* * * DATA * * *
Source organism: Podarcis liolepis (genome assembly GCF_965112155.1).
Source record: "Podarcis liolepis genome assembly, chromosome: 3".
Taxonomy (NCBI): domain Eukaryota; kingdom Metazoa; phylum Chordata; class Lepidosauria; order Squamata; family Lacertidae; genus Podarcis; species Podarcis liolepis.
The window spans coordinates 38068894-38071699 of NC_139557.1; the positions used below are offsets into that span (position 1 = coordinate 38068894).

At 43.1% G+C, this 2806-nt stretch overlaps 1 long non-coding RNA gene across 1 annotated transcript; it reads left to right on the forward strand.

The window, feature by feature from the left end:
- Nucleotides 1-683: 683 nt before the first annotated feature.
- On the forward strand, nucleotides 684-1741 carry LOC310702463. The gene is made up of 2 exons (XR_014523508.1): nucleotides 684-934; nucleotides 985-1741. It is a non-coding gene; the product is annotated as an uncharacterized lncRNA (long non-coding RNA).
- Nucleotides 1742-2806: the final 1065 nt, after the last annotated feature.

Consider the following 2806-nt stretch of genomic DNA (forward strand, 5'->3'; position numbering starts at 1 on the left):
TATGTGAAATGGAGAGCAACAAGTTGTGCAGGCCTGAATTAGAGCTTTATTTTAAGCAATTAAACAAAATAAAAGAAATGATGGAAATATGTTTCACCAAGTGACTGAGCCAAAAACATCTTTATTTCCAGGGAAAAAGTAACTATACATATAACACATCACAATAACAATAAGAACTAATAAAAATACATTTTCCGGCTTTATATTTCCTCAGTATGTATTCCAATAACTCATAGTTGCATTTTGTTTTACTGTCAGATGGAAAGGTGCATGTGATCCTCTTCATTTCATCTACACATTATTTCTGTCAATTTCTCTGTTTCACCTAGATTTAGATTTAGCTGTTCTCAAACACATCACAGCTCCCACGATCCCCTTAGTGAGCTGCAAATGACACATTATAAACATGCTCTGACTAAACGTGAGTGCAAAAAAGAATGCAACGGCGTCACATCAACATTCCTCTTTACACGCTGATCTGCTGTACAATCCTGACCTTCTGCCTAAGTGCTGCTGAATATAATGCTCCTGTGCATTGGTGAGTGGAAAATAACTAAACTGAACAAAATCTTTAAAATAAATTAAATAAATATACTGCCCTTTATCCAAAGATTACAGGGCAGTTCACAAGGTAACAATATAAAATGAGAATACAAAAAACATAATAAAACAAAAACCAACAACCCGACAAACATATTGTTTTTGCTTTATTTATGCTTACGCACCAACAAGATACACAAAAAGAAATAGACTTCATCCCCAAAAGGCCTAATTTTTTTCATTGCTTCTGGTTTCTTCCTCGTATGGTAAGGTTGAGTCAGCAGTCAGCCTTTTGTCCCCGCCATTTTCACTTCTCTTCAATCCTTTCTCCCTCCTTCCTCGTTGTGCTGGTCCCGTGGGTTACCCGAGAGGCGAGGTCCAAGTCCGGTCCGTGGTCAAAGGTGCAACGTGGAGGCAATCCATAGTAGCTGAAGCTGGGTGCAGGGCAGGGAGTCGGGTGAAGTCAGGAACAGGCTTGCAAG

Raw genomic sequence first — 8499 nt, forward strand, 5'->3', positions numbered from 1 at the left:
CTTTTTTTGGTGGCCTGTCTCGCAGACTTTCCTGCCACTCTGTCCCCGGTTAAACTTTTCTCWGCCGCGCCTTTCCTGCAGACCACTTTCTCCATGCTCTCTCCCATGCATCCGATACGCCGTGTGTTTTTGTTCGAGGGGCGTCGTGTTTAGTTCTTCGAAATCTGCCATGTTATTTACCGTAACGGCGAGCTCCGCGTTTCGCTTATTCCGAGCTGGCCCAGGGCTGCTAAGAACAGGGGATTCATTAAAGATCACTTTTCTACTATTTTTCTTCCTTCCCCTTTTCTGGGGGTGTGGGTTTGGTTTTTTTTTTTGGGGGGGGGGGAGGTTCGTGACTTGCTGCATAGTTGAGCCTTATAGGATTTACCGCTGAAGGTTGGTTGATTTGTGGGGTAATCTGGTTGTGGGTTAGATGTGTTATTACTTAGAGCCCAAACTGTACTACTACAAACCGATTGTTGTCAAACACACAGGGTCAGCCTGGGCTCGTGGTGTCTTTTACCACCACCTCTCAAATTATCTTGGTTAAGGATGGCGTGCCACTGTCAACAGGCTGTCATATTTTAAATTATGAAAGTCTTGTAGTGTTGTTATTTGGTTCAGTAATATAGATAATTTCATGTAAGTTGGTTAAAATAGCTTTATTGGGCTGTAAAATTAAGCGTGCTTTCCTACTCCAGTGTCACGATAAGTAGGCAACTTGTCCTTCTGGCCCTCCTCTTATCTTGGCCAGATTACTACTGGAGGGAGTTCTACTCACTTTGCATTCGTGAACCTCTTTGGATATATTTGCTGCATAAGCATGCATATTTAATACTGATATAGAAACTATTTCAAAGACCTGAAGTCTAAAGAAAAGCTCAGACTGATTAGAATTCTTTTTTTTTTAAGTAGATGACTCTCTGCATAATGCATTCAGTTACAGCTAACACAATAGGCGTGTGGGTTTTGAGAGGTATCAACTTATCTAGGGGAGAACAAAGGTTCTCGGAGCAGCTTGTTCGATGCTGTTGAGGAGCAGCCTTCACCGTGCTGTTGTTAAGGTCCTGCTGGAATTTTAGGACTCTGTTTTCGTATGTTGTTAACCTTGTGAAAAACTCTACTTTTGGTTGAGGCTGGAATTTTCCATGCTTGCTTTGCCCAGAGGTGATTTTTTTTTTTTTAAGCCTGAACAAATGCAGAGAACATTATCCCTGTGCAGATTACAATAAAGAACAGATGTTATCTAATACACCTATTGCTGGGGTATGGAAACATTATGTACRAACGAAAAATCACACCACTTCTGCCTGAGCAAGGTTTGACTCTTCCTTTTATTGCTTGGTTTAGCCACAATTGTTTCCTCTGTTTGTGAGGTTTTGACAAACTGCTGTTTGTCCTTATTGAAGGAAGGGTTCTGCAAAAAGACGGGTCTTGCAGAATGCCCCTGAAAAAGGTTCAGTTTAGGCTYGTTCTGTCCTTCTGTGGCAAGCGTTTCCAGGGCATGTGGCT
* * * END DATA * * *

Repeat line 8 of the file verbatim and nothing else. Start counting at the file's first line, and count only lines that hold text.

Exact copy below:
- On the forward strand, nucleotides 684-1741 carry LOC310702463. The gene is made up of 2 exons (XR_014523508.1): nucleotides 684-934; nucleotides 985-1741. It is a non-coding gene; the product is annotated as an uncharacterized lncRNA (long non-coding RNA).